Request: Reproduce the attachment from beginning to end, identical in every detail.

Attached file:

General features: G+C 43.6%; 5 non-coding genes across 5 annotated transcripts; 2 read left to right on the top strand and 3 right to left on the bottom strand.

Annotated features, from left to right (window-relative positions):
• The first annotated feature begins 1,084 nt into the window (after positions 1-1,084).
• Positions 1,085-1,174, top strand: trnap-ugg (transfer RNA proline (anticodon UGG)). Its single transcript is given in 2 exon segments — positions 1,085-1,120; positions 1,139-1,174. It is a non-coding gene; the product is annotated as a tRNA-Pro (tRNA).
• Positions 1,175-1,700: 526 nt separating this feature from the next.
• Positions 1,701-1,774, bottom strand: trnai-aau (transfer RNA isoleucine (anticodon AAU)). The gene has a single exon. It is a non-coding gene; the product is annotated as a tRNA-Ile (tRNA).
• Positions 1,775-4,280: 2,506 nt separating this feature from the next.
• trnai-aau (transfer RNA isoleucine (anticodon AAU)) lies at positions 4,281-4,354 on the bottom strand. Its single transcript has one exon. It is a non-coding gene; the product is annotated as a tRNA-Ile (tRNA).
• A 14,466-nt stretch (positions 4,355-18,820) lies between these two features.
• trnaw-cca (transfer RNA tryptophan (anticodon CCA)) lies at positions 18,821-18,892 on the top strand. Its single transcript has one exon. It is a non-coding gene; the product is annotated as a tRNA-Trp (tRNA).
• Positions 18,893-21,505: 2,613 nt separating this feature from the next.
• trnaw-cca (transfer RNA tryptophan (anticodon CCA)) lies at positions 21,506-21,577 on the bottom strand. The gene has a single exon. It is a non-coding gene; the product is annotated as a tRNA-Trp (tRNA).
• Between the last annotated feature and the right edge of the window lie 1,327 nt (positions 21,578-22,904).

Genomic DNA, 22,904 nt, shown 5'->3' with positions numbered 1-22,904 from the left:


General features: G+C 43.6%; 5 non-coding genes across 5 annotated transcripts; 2 read left to right on the top strand and 3 right to left on the bottom strand.

Annotated features, from left to right (window-relative positions):
• The first annotated feature begins 1,084 nt into the window (after positions 1-1,084).
• Positions 1,085-1,174, top strand: trnap-ugg (transfer RNA proline (anticodon UGG)). Its single transcript is given in 2 exon segments — positions 1,085-1,120; positions 1,139-1,174. It is a non-coding gene; the product is annotated as a tRNA-Pro (tRNA).
• Positions 1,175-1,700: 526 nt separating this feature from the next.
• Positions 1,701-1,774, bottom strand: trnai-aau (transfer RNA isoleucine (anticodon AAU)). The gene has a single exon. It is a non-coding gene; the product is annotated as a tRNA-Ile (tRNA).
• Positions 1,775-4,280: 2,506 nt separating this feature from the next.
• trnai-aau (transfer RNA isoleucine (anticodon AAU)) lies at positions 4,281-4,354 on the bottom strand. Its single transcript has one exon. It is a non-coding gene; the product is annotated as a tRNA-Ile (tRNA).
• A 14,466-nt stretch (positions 4,355-18,820) lies between these two features.
• trnaw-cca (transfer RNA tryptophan (anticodon CCA)) lies at positions 18,821-18,892 on the top strand. Its single transcript has one exon. It is a non-coding gene; the product is annotated as a tRNA-Trp (tRNA).
• Positions 18,893-21,505: 2,613 nt separating this feature from the next.
• trnaw-cca (transfer RNA tryptophan (anticodon CCA)) lies at positions 21,506-21,577 on the bottom strand. The gene has a single exon. It is a non-coding gene; the product is annotated as a tRNA-Trp (tRNA).
• Between the last annotated feature and the right edge of the window lie 1,327 nt (positions 21,578-22,904).

Genomic DNA, 22,904 nt, shown 5'->3' with positions numbered 1-22,904 from the left: